The enthusiasm bubble is bursting. Tomorrow most of East Africa will be open for business. But… no one’s coming.
My African colleagues shouldn’t be too disheartened. It was always too hopeful to believe that the only thing keeping people back was government restriction. Two things need to be clearly understood: the current reality of the pandemic and how profoundly it will change future travel.
The risk/benefit that every traveler goes through planning a vacation is now more germane than ever. This isn’t just a calculation about the risk of getting the virus or about what the virus has done to the destination.
First and foremost it’s a fiscal calculation. We’re in a serious worldwide recession. This is the only economic downturn caused by biology in a century. As with the Spanish flu it could lead to struggling economies followed by a massive economic downturn. Obviously travelers think about this.
The excessive enthusiasm by vendors was fueled in part by a belief that there was a “pent-up” market. Until now this has kept pricing much higher than I thought it would be. Well, we’re learning now there is no pent-up market, and I’ve seen the first indications that pricing is going down: “deals” galore are being codified into actual rates.
For the last half century a remarkable half of foreign African tourism has been designed for the very rich. This contrasts starkly with worldwide tourism where a small fraction is designed for the very rich.
All economic downturns impact the rich, but this one especially so.
The extraordinary debt assumed to stave economic collapse means there’s no question that taxes are going up. In the current progressive political climate, that means especially so for the rich.
So while about half the foreign African tourism was sustained by only the top 5% of wage earnings in foreign countries, I expect this to drop by half or more. The market for the rich will always exist, but it is right now over saturated with supply.
There are too many Singitas, Londolozis, andBeyonds, etc. Increased competition for the smaller market will pressure pricing. This is particularly hard for upmarket companies. Their volatile profits arise in large part from costly services which will not be easy to excise without erasing the entire image. Attempts to “make ends meet” may gut their very reasons for existing.
This will be the situation for at least the next decade. After that the future of high-end African travel will depend upon the direction societies take economically. If income inequality is aggressively addressed, high-end anything will suffer.
The rest of the African market, and actually the rest of all foreign travel below the current “luxury market” will actually benefit from the shrinking of the high end. None of the market, however, can avoid the other reality caused by the pandemic:
The magic of Africa is over.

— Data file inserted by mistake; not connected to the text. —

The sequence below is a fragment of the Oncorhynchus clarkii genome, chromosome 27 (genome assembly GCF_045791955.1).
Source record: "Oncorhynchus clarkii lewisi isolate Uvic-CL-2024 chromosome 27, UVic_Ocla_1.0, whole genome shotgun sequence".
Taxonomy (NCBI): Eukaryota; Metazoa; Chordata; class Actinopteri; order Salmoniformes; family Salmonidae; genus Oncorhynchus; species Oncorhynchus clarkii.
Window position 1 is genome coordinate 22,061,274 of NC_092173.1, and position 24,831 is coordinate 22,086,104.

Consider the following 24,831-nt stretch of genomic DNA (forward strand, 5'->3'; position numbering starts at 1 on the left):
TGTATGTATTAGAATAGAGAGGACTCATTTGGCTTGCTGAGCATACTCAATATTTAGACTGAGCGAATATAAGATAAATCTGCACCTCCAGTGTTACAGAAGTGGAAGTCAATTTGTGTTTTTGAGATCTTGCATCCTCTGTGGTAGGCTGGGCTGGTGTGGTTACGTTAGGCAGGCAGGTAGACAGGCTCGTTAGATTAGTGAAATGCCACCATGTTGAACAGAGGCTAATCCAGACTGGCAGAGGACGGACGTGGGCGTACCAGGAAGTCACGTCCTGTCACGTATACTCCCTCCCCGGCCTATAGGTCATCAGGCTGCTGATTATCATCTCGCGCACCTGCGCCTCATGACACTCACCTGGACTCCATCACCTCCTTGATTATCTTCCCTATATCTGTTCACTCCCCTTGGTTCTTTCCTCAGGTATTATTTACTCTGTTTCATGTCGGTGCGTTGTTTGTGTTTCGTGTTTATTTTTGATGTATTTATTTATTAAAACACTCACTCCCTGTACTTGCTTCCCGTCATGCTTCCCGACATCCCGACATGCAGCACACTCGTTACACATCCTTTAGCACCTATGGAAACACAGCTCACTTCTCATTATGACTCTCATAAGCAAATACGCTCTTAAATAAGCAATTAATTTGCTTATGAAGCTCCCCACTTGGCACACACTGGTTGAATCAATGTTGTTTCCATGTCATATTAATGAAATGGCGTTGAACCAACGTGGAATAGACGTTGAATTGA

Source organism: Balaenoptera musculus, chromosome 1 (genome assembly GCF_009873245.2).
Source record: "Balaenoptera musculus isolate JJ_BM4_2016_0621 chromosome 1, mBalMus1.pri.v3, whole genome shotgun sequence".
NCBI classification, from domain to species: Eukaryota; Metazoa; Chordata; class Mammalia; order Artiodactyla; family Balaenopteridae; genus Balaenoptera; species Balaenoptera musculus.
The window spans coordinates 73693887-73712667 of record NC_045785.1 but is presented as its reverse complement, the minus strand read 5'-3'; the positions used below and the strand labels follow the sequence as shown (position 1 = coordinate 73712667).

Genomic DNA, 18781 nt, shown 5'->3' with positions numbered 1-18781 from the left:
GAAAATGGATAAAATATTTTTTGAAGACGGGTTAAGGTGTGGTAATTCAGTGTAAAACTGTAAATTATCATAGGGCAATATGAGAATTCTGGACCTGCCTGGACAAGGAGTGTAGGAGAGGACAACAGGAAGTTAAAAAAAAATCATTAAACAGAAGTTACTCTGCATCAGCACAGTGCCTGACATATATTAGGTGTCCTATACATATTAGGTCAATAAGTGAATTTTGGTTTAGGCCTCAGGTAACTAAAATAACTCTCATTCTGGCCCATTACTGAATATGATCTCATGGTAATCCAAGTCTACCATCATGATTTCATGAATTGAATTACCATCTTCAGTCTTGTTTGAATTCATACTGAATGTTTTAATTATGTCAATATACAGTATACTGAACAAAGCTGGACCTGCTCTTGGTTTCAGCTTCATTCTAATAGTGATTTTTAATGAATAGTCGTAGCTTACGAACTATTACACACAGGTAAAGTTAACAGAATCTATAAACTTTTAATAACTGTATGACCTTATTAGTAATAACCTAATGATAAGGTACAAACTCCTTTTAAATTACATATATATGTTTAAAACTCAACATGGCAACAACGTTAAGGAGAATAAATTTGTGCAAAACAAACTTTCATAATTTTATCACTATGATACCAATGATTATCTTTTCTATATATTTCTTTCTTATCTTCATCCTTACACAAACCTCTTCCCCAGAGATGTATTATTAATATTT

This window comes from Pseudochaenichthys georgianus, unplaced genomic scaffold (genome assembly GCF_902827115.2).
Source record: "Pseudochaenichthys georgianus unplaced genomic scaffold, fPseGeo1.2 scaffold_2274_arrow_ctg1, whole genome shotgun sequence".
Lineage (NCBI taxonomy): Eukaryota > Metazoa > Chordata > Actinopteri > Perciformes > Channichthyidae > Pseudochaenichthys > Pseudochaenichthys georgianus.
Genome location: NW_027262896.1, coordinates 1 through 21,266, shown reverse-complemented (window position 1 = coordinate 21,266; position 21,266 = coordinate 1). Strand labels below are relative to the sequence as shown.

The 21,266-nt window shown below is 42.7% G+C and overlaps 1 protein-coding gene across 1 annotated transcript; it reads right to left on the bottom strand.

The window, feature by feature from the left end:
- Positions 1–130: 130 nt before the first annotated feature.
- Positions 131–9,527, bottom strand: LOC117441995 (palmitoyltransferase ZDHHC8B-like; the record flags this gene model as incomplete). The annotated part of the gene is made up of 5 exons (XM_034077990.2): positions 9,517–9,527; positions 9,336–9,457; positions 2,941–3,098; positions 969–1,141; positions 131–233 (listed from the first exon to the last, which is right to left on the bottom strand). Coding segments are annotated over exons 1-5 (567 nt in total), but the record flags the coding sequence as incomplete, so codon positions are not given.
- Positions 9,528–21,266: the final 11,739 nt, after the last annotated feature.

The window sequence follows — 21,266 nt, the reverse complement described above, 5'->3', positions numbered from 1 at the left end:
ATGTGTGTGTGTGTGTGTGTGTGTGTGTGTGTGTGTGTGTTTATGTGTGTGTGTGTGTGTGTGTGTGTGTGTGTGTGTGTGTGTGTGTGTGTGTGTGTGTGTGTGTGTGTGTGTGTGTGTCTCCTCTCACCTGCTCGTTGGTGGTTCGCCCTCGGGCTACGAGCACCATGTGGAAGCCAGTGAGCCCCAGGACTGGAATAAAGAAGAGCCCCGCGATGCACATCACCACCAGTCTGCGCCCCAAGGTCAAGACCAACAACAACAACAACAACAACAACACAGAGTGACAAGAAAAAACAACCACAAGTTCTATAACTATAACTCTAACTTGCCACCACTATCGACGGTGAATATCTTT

That’s an overstatement, as it would be with any travel destination. But I don’t know how else to emphasize how different the “tourism environment” has become and it especially applies to Africa.
Powerful world events like wars or pandemics or climate disasters of the sort we will but haven’t yet experienced close the chapters on many social eras.
This could be, for example, the true ending of supply based economics. We may shortly abandon private education or illogical protections of non-sectarianism or the punishment of criminals with the sort of mass incarceration prevalent today or the stupid antipathy against certain recreational drugs.
I expect the whole range of vacation travel motivated by fantasy is going to greatly diminish.
A lot of what the vacationer paid for in the past was anticipation of a fantasy. I’m not sure there’s anything wrong with this; we all need magic in our lives. But information is becoming so easily accessible, that the more a traveler dispels his fantasies, the harder it will be for the destination he was considering.
No vacation travel carries more of this fantasy component than an African safari.
Vendors are going to have to replace scanty costumes and native dances with feather pillows and rewards programs. Travelers who signed up in droves to see the Lion King will be replaced by more specialized travelers excited by biodiversity.
This seismic change for African travel will go through a rough transition. Travelers and investors alike need to be aware. The ingrained practices and long-time presumptions by my relatively small industry present formidable obstacles to change. I just hope they change before losing the viable market – albeit smaller and less outlandish – altogether.
(For my American readers note there is right now only one country in sub-Saharan Africa that is practical to visit: Tanzania. Virtually all the other countries either ban Americans outright or require extensive documentation including recent Covid-19 negative results from specific kinds of tests hard to get in America, and/or require lengthy quarantines on arrival.)
(Moreover, since Americans are still banned from entering most European countries, this greatly reduces the options for traveling to sub-Saharan Africa right now and also greatly increases the costs.)